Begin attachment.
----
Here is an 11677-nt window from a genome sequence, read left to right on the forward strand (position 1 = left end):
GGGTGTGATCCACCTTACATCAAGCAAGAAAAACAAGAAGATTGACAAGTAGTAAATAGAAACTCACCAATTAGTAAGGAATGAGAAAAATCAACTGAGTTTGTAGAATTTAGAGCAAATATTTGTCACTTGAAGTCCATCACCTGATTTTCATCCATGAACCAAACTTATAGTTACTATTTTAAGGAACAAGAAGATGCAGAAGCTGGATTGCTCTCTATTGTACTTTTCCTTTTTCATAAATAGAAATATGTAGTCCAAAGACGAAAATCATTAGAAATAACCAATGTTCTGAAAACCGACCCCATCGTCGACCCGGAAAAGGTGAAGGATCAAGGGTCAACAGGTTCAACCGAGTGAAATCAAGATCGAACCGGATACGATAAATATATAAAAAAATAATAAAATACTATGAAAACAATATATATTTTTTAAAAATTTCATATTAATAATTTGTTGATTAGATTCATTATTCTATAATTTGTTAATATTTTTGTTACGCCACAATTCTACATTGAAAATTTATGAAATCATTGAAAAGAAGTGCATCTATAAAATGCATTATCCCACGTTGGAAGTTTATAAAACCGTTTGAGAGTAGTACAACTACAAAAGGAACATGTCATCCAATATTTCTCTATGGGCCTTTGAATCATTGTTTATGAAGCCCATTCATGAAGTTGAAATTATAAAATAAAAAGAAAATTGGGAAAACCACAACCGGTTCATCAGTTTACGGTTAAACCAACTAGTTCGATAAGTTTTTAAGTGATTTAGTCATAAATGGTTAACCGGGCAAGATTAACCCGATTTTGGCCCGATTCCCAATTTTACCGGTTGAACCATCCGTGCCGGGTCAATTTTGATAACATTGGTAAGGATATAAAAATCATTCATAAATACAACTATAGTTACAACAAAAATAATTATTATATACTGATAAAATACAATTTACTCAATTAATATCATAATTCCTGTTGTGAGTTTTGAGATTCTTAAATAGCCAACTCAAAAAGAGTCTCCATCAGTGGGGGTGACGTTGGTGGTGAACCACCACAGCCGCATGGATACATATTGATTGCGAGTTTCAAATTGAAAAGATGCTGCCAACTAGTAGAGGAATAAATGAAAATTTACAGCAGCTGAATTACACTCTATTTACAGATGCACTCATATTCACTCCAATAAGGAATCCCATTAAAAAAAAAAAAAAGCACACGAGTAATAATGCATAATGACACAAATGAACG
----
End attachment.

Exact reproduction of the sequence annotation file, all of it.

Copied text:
Here is an 11677-nt window from a genome sequence, read left to right on the forward strand (position 1 = left end):
GGGTGTGATCCACCTTACATCAAGCAAGAAAAACAAGAAGATTGACAAGTAGTAAATAGAAACTCACCAATTAGTAAGGAATGAGAAAAATCAACTGAGTTTGTAGAATTTAGAGCAAATATTTGTCACTTGAAGTCCATCACCTGATTTTCATCCATGAACCAAACTTATAGTTACTATTTTAAGGAACAAGAAGATGCAGAAGCTGGATTGCTCTCTATTGTACTTTTCCTTTTTCATAAATAGAAATATGTAGTCCAAAGACGAAAATCATTAGAAATAACCAATGTTCTGAAAACCGACCCCATCGTCGACCCGGAAAAGGTGAAGGATCAAGGGTCAACAGGTTCAACCGAGTGAAATCAAGATCGAACCGGATACGATAAATATATAAAAAAATAATAAAATACTATGAAAACAATATATATTTTTTAAAAATTTCATATTAATAATTTGTTGATTAGATTCATTATTCTATAATTTGTTAATATTTTTGTTACGCCACAATTCTACATTGAAAATTTATGAAATCATTGAAAAGAAGTGCATCTATAAAATGCATTATCCCACGTTGGAAGTTTATAAAACCGTTTGAGAGTAGTACAACTACAAAAGGAACATGTCATCCAATATTTCTCTATGGGCCTTTGAATCATTGTTTATGAAGCCCATTCATGAAGTTGAAATTATAAAATAAAAAGAAAATTGGGAAAACCACAACCGGTTCATCAGTTTACGGTTAAACCAACTAGTTCGATAAGTTTTTAAGTGATTTAGTCATAAATGGTTAACCGGGCAAGATTAACCCGATTTTGGCCCGATTCCCAATTTTACCGGTTGAACCATCCGTGCCGGGTCAATTTTGATAACATTGGTAAGGATATAAAAATCATTCATAAATACAACTATAGTTACAACAAAAATAATTATTATATACTGATAAAATACAATTTACTCAATTAATATCATAATTCCTGTTGTGAGTTTTGAGATTCTTAAATAGCCAACTCAAAAAGAGTCTCCATCAGTGGGGGTGACGTTGGTGGTGAACCACCACAGCCGCATGGATACATATTGATTGCGAGTTTCAAATTGAAAAGATGCTGCCAACTAGTAGAGGAATAAATGAAAATTTACAGCAGCTGAATTACACTCTATTTACAGATGCACTCATATTCACTCCAATAAGGAATCCCATTAAAAAAAAAAAAAAGCACACGAGTAATAATGCATAATGACACAAATGAACG